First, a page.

Human-generated noise may have dangerous consequences for young fish, according to researchers working on the Great Barrier Reef.
While it is already know that both fish and corals used the symphony of sounds generated on a reef to navigate towards their territories, new research shows that recent experience is key for fish in terms of deciding which noises to follow.
Given that larval fish spend their larval stage in the open ocean and must return to the reefs to live out their juvenile and adult lives, being able to follow the correct sound cues is crucial to survival.
Dr Stephen Simpson and colleagues conducted their research off Lizard Island, Australia. The team caught young pomacentrids from the reef, and then transferred them to the lab for acoustic conditioning.
The fish were divided into three groups and played a continuous loop of either reef sounds (invertebrate clicks and fish vocalisations previously recorded on the Great Barrier Reef) or tonal sounds (an artificial mix of sounds of varying amplitudes), or were kept in silence.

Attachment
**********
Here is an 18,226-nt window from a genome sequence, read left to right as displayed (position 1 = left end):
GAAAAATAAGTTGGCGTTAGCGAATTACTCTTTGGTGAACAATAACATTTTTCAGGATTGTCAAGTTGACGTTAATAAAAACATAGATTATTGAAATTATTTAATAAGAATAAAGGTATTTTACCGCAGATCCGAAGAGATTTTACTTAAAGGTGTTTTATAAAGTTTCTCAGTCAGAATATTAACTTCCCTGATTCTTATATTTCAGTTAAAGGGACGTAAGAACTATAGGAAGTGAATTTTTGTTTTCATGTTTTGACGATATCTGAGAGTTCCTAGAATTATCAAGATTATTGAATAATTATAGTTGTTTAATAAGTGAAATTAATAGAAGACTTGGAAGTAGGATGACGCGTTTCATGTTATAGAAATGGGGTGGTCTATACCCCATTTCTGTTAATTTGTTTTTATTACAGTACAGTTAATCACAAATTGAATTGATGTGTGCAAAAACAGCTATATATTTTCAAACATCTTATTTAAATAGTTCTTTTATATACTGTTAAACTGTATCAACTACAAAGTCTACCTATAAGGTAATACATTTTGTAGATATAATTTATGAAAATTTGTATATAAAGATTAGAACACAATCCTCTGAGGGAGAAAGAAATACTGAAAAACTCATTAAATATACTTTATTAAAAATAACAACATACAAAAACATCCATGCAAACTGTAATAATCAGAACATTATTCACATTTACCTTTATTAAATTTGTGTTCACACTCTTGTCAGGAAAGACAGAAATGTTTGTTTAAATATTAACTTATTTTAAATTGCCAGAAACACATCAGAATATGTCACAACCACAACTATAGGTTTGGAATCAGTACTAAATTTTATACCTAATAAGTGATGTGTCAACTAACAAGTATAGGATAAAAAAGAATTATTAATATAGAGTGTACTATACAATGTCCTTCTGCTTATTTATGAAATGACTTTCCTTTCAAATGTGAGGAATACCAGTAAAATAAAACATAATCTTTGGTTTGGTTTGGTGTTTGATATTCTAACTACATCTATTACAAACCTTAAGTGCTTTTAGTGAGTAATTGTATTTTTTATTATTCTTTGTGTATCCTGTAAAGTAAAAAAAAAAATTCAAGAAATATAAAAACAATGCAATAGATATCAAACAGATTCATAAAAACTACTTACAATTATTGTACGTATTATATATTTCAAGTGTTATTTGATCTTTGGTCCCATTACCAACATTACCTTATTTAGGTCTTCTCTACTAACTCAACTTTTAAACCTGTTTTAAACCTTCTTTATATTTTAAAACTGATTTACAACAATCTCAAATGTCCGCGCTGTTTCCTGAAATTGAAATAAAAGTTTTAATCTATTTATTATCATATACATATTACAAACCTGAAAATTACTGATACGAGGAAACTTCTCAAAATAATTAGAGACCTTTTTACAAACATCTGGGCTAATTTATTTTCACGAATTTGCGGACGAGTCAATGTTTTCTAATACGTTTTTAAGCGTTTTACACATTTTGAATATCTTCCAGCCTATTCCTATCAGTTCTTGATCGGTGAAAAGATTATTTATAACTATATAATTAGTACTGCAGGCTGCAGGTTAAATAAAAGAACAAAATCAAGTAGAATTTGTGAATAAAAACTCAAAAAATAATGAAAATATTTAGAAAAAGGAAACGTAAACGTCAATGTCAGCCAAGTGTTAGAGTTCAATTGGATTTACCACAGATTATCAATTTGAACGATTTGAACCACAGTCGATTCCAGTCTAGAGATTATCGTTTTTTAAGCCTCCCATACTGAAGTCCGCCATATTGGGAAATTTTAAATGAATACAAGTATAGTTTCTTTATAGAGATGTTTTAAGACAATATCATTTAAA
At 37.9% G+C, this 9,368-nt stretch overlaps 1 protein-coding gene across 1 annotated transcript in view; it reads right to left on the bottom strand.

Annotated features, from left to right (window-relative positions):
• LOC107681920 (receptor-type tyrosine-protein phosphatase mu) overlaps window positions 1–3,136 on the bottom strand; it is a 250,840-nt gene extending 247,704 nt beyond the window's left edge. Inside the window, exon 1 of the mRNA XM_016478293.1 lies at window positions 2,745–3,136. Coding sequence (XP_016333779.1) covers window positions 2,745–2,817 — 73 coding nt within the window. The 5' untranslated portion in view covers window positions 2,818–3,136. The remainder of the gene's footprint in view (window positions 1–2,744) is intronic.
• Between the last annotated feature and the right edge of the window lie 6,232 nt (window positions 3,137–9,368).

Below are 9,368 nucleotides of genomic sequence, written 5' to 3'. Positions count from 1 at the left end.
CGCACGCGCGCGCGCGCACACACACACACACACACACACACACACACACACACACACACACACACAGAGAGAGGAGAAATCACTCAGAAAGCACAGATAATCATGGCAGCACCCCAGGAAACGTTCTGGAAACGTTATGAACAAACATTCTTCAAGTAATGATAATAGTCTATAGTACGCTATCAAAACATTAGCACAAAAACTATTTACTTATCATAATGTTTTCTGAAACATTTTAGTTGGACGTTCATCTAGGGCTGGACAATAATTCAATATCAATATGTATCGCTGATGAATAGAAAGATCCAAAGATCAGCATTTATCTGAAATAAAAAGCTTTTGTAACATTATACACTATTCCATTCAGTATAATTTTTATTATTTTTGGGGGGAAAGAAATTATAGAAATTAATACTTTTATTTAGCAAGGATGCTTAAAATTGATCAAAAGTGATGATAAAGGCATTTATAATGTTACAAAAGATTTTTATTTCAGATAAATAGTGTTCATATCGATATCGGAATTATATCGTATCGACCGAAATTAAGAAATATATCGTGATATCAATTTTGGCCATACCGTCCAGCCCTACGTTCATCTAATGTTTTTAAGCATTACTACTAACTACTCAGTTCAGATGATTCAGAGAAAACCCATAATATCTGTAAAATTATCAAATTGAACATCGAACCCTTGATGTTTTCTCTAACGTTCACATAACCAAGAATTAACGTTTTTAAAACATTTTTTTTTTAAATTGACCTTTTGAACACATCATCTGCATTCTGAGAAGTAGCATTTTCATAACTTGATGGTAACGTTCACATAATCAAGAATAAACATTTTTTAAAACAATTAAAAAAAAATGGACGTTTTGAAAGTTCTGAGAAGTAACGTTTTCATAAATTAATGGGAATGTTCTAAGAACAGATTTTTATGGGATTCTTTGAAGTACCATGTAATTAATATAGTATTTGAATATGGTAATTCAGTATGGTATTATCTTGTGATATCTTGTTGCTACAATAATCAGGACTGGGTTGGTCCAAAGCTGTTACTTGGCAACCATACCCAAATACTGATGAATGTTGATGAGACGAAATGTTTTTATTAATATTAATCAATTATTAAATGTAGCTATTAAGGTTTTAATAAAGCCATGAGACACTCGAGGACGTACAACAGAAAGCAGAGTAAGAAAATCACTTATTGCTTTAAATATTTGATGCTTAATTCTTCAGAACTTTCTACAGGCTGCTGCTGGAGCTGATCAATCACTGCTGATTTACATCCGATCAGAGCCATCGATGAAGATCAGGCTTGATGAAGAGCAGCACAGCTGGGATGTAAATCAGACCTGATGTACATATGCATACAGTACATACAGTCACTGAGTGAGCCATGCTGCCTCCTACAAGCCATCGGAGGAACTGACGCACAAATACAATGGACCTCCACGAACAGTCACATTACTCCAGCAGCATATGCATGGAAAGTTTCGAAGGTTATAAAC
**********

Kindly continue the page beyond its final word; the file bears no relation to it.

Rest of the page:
After the noise conditioning, the fish were returned to choice chambers in the ocean where they were played a variety of sounds via underwater speakers, and it was here that the researchers saw clear differences how fish behaved, based on their previous acoustic experience.
Fish that had previously heard reef noises responded positively to reef noise payback, swimming towards the source of the sound.
In contrast, when played tonal sounds, they generally swam away from its source. When the same tests were carried out on fish previously played tonal sounds, a similar pattern was seen for reef sounds – the fish swam towards them – but they also swan towards tonal sounds.
The results have a potentially huge impact, as Dr Simpson explains: "Anthropogenic noise has increased dramatically in recent years, with small boats, shipping, drilling, pile driving and seismic testing now sometimes drowning out the natural sounds of fish and snapping shrimps.
"If fish accidentally learn to follow the wrong sounds, they could end up stuck next to a construction site or follow a ship back out to sea."
The true impact of this on maintaining healthy fish population at reef sites is not yet clear, but the research group warn that its effects are potentially devastating and clearly merit further investigation.
More details are contained in the full research paper: Stephen D. Simpson, et al. Behavioral plasticity in larval reef fish: orientation is influenced by recent acoustic experiences. Behavioral Ecology August, 2010.